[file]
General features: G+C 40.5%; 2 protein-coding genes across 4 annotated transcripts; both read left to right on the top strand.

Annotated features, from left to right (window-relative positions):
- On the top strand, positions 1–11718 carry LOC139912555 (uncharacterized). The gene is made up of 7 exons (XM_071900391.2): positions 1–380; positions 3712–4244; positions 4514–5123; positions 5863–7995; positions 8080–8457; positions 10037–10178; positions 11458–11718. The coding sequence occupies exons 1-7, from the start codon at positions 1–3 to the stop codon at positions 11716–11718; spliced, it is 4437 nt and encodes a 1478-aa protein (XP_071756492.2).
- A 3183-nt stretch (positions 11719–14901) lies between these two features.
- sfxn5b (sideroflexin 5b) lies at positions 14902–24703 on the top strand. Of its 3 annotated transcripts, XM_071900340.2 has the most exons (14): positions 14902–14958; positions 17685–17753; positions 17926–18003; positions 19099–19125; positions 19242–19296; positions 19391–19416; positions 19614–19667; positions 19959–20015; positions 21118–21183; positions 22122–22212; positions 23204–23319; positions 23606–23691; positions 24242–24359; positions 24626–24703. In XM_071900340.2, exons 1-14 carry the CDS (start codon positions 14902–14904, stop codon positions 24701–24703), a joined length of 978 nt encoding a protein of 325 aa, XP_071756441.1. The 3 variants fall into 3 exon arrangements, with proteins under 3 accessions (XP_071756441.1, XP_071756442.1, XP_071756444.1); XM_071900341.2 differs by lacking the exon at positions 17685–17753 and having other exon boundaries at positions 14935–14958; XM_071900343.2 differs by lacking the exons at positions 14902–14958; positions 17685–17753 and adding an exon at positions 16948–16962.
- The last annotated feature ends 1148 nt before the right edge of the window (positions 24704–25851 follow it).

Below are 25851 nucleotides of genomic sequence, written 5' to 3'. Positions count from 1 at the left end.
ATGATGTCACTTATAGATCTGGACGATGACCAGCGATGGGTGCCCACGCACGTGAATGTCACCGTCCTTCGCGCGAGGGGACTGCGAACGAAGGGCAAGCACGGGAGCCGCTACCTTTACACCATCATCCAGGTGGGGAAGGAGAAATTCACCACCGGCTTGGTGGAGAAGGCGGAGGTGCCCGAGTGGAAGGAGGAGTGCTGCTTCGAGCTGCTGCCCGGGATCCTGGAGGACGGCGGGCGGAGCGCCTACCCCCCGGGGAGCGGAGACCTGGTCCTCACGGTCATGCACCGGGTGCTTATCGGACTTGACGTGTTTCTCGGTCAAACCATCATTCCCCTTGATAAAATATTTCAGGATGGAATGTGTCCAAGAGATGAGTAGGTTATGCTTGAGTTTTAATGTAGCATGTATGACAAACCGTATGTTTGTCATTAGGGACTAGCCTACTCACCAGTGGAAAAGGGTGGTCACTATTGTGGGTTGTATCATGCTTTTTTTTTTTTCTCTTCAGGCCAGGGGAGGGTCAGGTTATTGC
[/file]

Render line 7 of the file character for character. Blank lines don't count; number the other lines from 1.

Below are 25851 nucleotides of genomic sequence, written 5' to 3'. Positions count from 1 at the left end.